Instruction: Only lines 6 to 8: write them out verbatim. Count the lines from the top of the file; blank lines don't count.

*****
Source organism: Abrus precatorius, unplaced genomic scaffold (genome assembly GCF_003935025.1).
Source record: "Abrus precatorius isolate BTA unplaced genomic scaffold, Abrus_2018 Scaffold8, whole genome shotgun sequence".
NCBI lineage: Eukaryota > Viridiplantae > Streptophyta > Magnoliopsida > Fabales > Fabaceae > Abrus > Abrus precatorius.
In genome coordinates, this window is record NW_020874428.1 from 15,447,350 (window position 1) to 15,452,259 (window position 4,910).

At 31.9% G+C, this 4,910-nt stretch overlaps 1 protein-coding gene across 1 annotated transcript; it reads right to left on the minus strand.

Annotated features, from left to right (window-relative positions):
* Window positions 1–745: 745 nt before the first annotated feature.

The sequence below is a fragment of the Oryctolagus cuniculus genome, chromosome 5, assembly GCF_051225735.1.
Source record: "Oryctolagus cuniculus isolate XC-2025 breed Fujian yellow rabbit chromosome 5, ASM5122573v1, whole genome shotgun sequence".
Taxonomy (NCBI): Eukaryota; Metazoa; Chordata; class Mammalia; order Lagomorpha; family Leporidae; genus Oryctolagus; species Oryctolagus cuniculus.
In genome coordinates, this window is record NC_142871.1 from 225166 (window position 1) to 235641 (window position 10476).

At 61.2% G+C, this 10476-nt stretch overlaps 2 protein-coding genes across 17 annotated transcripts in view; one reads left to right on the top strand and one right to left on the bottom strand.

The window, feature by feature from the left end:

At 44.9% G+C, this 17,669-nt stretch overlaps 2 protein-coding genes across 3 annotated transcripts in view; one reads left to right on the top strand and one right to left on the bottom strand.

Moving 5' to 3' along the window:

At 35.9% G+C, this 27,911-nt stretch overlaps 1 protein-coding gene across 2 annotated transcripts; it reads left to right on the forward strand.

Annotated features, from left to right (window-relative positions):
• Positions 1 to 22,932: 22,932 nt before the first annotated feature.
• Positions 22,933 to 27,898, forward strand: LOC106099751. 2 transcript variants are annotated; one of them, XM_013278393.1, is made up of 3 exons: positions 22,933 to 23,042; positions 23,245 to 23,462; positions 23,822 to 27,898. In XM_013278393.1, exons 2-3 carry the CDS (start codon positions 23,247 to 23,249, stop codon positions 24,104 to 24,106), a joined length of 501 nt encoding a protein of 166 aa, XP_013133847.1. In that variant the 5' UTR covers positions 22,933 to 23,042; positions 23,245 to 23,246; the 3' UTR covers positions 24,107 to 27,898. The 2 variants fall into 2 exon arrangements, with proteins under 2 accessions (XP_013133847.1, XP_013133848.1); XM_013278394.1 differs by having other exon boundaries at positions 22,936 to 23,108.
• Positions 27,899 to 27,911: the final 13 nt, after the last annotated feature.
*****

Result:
Annotated features, from left to right (window-relative positions):
* Window positions 1–745: 745 nt before the first annotated feature.

The sequence below is a fragment of the Oryctolagus cuniculus genome, chromosome 5, assembly GCF_051225735.1.